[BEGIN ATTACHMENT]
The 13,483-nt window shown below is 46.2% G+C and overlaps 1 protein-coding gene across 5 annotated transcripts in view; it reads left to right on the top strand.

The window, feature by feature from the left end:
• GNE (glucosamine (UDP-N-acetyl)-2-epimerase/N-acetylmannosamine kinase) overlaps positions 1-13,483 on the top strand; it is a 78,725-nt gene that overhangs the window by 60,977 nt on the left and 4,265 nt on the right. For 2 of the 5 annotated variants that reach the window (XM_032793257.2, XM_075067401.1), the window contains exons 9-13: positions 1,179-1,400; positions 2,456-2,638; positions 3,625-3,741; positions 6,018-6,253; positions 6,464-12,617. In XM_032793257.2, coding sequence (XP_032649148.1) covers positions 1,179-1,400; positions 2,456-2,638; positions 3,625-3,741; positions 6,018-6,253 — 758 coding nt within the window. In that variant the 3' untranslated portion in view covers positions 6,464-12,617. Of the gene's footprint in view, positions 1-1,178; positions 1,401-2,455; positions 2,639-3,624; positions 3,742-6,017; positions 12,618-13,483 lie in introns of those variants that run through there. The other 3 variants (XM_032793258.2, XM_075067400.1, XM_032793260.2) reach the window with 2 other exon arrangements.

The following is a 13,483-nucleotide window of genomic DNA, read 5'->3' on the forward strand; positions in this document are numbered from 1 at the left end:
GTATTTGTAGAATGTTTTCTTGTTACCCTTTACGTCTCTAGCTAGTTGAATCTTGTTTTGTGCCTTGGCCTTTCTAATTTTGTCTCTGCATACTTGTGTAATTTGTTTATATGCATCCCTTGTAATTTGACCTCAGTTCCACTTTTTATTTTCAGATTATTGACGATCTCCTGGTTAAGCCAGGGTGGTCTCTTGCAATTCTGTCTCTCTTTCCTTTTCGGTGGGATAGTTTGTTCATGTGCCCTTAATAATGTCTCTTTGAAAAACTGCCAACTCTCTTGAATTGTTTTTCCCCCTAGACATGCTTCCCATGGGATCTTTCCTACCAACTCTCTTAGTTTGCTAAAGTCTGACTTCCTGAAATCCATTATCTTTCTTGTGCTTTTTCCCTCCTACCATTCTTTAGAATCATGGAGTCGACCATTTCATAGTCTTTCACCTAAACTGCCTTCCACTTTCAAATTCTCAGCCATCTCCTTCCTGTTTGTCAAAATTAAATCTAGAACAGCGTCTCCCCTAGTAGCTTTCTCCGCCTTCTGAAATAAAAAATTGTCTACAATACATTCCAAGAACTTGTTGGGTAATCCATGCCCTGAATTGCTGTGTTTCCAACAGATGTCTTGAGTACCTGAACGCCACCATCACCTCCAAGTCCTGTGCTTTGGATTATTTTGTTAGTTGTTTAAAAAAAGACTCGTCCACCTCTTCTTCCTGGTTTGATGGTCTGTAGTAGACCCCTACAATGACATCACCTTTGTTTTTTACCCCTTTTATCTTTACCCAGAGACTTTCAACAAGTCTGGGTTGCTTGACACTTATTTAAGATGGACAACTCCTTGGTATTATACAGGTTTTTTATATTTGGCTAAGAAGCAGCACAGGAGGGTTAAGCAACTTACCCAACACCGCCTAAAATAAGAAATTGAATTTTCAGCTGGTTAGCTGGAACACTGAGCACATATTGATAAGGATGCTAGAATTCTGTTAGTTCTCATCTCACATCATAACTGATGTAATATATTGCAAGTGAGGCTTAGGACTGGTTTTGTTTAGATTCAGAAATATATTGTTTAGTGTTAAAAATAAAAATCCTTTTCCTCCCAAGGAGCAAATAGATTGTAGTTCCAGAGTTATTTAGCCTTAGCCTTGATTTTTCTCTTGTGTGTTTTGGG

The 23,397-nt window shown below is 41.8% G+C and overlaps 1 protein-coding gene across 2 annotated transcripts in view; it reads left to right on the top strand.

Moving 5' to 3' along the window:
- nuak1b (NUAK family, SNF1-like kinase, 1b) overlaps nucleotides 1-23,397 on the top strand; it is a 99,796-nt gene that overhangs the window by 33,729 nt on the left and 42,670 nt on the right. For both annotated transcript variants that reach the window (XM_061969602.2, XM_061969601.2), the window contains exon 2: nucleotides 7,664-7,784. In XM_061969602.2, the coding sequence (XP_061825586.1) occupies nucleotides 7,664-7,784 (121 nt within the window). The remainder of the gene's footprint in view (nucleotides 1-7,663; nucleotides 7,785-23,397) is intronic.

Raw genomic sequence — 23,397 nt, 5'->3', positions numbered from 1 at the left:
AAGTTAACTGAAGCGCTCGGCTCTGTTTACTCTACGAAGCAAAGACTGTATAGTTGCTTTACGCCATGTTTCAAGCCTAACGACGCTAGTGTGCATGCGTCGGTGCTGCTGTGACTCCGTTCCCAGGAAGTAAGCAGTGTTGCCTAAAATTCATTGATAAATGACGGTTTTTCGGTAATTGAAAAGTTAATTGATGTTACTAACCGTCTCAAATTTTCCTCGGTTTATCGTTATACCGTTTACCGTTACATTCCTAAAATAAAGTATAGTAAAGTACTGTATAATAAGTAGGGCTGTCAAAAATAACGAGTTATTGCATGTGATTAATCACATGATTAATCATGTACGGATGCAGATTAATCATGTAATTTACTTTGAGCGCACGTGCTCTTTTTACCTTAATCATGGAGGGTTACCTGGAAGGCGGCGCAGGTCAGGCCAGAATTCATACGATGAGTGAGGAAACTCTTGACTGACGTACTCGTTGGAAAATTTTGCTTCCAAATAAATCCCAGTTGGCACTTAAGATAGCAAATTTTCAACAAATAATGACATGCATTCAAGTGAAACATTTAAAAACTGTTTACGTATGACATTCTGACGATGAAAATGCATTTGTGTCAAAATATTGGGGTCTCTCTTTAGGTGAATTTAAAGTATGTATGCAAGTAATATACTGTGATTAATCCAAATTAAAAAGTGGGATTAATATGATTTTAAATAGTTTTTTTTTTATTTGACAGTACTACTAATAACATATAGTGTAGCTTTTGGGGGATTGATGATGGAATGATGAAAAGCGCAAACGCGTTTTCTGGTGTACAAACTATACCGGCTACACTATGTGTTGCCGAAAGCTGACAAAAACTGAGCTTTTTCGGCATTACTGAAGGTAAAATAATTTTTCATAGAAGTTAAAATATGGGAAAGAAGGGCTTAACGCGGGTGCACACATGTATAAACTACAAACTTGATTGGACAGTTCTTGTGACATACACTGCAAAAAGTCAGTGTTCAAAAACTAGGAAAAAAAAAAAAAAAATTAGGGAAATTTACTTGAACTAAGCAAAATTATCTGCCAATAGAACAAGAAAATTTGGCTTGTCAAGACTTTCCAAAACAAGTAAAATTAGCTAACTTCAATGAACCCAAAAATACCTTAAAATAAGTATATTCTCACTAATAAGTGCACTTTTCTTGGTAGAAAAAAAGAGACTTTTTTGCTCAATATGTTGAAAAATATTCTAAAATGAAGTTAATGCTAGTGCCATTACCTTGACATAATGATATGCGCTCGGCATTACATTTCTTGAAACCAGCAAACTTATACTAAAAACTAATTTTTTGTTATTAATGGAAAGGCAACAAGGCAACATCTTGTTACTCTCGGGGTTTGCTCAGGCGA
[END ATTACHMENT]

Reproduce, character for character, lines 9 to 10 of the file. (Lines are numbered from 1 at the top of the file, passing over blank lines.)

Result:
Raw genomic sequence — 23,397 nt, 5'->3', positions numbered from 1 at the left:
AAGTTAACTGAAGCGCTCGGCTCTGTTTACTCTACGAAGCAAAGACTGTATAGTTGCTTTACGCCATGTTTCAAGCCTAACGACGCTAGTGTGCATGCGTCGGTGCTGCTGTGACTCCGTTCCCAGGAAGTAAGCAGTGTTGCCTAAAATTCATTGATAAATGACGGTTTTTCGGTAATTGAAAAGTTAATTGATGTTACTAACCGTCTCAAATTTTCCTCGGTTTATCGTTATACCGTTTACCGTTACATTCCTAAAATAAAGTATAGTAAAGTACTGTATAATAAGTAGGGCTGTCAAAAATAACGAGTTATTGCATGTGATTAATCACATGATTAATCATGTACGGATGCAGATTAATCATGTAATTTACTTTGAGCGCACGTGCTCTTTTTACCTTAATCATGGAGGGTTACCTGGAAGGCGGCGCAGGTCAGGCCAGAATTCATACGATGAGTGAGGAAACTCTTGACTGACGTACTCGTTGGAAAATTTTGCTTCCAAATAAATCCCAGTTGGCACTTAAGATAGCAAATTTTCAACAAATAATGACATGCATTCAAGTGAAACATTTAAAAACTGTTTACGTATGACATTCTGACGATGAAAATGCATTTGTGTCAAAATATTGGGGTCTCTCTTTAGGTGAATTTAAAGTATGTATGCAAGTAATATACTGTGATTAATCCAAATTAAAAAGTGGGATTAATATGATTTTAAATAGTTTTTTTTTTATTTGACAGTACTACTAATAACATATAGTGTAGCTTTTGGGGGATTGATGATGGAATGATGAAAAGCGCAAACGCGTTTTCTGGTGTACAAACTATACCGGCTACACTATGTGTTGCCGAAAGCTGACAAAAACTGAGCTTTTTCGGCATTACTGAAGGTAAAATAATTTTTCATAGAAGTTAAAATATGGGAAAGAAGGGCTTAACGCGGGTGCACACATGTATAAACTACAAACTTGATTGGACAGTTCTTGTGACATACACTGCAAAAAGTCAGTGTTCAAAAACTAGGAAAAAAAAAAAAAAAATTAGGGAAATTTACTTGAACTAAGCAAAATTATCTGCCAATAGAACAAGAAAATTTGGCTTGTCAAGACTTTCCAAAACAAGTAAAATTAGCTAACTTCAATGAACCCAAAAATACCTTAAAATAAGTATATTCTCACTAATAAGTGCACTTTTCTTGGTAGAAAAAAAGAGACTTTTTTGCTCAATATGTTGAAAAATATTCTAAAATGAAGTTAATGCTAGTGCCATTACCTTGACATAATGATATGCGCTCGGCATTACATTTCTTGAAACCAGCAAACTTATACTAAAAACTAATTTTTTGTTATTAATGGAAAGGCAACAAGGCAACATCTTGTTACTCTCGGGGTTTGCTCAGGCGA